Going to a vegan Friendsgiving: A memoir

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Going to a vegan Friendsgiving: A memoir

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Thanksgiving. The holiday known for sacred traditions ranging from the classic food on the dinner table to the annual “What I’m grateful for” dinner time reflection. This is the only time of year allocated to reminisce on how far we’ve come by reverting back to old customs. We stifle our political beliefs, sexual orientations, dietary choices and everything that defines us as a society to embrace the conventionality associated with Thanksgiving. Ironic, isn’t it?

In accordance, this past Thanksgiving consisted of many long held traditions crossed off the list to show a holiday truly accomplished. What I didn’t expect to cross off was an item from my list of firsts: going to a vegan Friendsgiving.

How did I stumble into this sort of… experience, you may ask? Well, as a friend of a few vegetarians and a vegan food blogger, a series of fateful events occured that led me to a vegan friendsgiving on the chilly evening of Black Friday.

As I pulled up to my friend Ayaka’s house (a.k.a. the vegan blogger) in my Civic, a series of thoughts crossed my mind. Many were along the lines of “Will we be eating grass tonight?” and “I probably should’ve eaten before, just in case.” I also did not know the guestlist whatsoever. So with both the food and guests, the two main components of a friendsgiving, unbeknownst to me, I knocked on the door with trepidation.

As it swung open, my gaze quickly bypassed the other guests and landed directly on the dining table, void of food. Taking a seat, I finally noticed the other guests, two peers from school and another girl who I assumed (and later confirmed) was a vegan. When small talk began, I silently prayed the topic of animals wouldn’t come up, as I was the only one who both loved animals but also a good Swenson’s burger.

Soon the hostess eagerly announced the food was ready. This was the moment of truth for me. Will it be good or will it live up to the vegan memes I’ve seen before? So with a grumbling stomach and hesitant steps, I grabbed a plate and followed suit of the non-meat eaters, heaving a spoonful of everything onto my plate.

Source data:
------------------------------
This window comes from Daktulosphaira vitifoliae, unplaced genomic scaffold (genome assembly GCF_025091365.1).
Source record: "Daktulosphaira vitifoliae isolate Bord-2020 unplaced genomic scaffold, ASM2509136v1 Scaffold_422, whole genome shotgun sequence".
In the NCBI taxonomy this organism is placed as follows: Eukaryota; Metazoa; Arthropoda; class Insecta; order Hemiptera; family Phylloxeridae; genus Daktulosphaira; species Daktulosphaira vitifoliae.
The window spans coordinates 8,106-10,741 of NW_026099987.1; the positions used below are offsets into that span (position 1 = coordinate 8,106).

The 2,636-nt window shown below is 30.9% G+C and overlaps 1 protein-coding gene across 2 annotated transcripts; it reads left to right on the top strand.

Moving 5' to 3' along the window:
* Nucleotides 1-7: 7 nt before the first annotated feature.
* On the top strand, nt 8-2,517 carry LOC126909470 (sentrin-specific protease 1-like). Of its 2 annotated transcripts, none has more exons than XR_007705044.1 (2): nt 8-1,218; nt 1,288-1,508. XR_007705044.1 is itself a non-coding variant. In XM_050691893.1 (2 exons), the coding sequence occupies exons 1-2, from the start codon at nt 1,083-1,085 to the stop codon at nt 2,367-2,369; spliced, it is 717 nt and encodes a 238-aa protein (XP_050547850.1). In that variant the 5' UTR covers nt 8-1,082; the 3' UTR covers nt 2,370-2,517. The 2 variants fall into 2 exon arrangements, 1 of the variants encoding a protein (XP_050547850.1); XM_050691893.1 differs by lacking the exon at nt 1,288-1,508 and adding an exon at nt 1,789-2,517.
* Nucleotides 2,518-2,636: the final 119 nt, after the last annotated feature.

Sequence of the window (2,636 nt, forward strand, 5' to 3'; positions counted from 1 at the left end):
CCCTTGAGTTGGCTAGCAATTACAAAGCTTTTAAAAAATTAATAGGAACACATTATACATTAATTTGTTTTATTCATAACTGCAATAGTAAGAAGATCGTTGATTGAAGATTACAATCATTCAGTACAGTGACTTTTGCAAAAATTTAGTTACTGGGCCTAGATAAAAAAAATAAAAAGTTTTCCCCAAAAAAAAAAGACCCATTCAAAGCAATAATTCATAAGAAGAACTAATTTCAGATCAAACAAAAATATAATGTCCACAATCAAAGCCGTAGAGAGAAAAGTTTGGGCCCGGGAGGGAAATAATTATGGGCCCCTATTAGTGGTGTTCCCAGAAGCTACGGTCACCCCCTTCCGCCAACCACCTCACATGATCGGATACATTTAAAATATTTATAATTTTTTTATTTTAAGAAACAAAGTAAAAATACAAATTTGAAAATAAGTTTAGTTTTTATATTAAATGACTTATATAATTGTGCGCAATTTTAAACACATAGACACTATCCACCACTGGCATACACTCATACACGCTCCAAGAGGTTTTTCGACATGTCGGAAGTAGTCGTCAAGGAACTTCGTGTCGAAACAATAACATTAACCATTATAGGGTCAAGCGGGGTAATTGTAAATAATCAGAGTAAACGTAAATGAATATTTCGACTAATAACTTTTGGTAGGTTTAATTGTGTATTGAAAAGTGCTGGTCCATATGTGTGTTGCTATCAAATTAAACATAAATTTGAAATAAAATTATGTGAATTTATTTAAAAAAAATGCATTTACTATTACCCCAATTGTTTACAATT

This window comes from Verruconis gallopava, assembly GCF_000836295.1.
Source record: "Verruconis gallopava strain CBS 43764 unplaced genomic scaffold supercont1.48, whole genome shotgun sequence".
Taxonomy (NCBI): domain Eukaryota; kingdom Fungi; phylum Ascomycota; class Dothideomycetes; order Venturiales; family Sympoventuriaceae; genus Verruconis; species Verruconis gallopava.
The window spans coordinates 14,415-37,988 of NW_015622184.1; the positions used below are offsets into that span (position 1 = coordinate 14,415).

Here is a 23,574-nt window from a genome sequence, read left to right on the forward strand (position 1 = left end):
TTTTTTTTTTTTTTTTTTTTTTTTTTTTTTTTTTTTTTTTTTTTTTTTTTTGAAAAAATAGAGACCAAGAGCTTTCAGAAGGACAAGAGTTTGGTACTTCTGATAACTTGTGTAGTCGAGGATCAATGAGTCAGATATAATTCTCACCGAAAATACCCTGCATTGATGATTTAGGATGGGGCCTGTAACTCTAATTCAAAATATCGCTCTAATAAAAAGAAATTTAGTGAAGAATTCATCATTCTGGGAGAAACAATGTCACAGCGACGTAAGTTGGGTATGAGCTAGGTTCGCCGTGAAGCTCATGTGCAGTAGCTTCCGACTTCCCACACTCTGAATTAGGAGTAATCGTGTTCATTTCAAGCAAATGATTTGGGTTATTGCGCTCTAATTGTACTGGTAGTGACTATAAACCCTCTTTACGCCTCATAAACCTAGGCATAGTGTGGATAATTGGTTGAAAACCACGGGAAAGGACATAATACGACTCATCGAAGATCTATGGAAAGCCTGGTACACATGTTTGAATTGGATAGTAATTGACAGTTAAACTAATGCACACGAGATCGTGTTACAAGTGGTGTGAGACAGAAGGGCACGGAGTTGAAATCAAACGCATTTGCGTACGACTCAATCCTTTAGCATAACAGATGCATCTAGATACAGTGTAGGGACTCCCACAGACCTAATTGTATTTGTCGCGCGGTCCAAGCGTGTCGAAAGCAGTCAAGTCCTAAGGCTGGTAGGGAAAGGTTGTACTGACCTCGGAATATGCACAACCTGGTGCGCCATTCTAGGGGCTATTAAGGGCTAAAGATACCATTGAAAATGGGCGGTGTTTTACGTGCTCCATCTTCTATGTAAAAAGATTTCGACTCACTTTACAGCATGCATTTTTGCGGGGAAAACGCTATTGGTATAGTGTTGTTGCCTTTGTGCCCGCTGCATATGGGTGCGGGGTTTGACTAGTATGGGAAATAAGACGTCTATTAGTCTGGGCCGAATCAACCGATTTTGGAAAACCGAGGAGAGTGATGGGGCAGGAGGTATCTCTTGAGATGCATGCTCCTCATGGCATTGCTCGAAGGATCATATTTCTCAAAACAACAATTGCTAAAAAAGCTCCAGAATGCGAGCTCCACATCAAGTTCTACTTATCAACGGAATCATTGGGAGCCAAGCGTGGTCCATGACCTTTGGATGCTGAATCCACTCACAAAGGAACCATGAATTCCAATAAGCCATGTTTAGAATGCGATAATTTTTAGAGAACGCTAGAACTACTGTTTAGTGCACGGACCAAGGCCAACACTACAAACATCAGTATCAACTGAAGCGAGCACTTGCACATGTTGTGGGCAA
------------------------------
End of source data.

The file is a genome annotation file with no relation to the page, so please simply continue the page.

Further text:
Stuffing, gravy, sweet potato fries, cornbread and much more. It all looked normal, but I became confused when what looked like meat was being sliced and placed on everyone’s plate. After a piece of the mysterious “meat” and a La Croix (to be bougie), I took my seat and examined my plate. After taking a few pictures to give a shoutout to vegans and vegetarians all around on social media, I took my first bite.

Surprisingly, the food was pretty good. Yes, I was VERY hesitant at first, but it all was similar to a regular thanksgiving meal. I will admit, the textures were slightly different, reminding me of the lack of eggs, dairy, meat, and any other animal products. Slicing into the “meat”, I held my cup of La Croix close to wash down any unfortunate residual taste, yet all I really tasted was a bread-like flavor.  After stuffing myself, dessert was offered.

Using the iconic Robert Yanko’s advice, I took the offer and graced my plate with a chocolate brownie and pumpkin pie (because we are never realllyyy too full). With some amazing vegan chocolate buttercream, I ended my night of feasting fully content.

All in all, I was very glad to pay tribute to America’s roots while also embracing the ever-changing untraditional America we now live in. Though I may never get another invite to a vegan Friendsgiving, when I’m seated around the table saying what I’m grateful for next year, vegan chocolate buttercream frosting will come to mind.

For more information about the food, follow @foodbyayaka on instagram!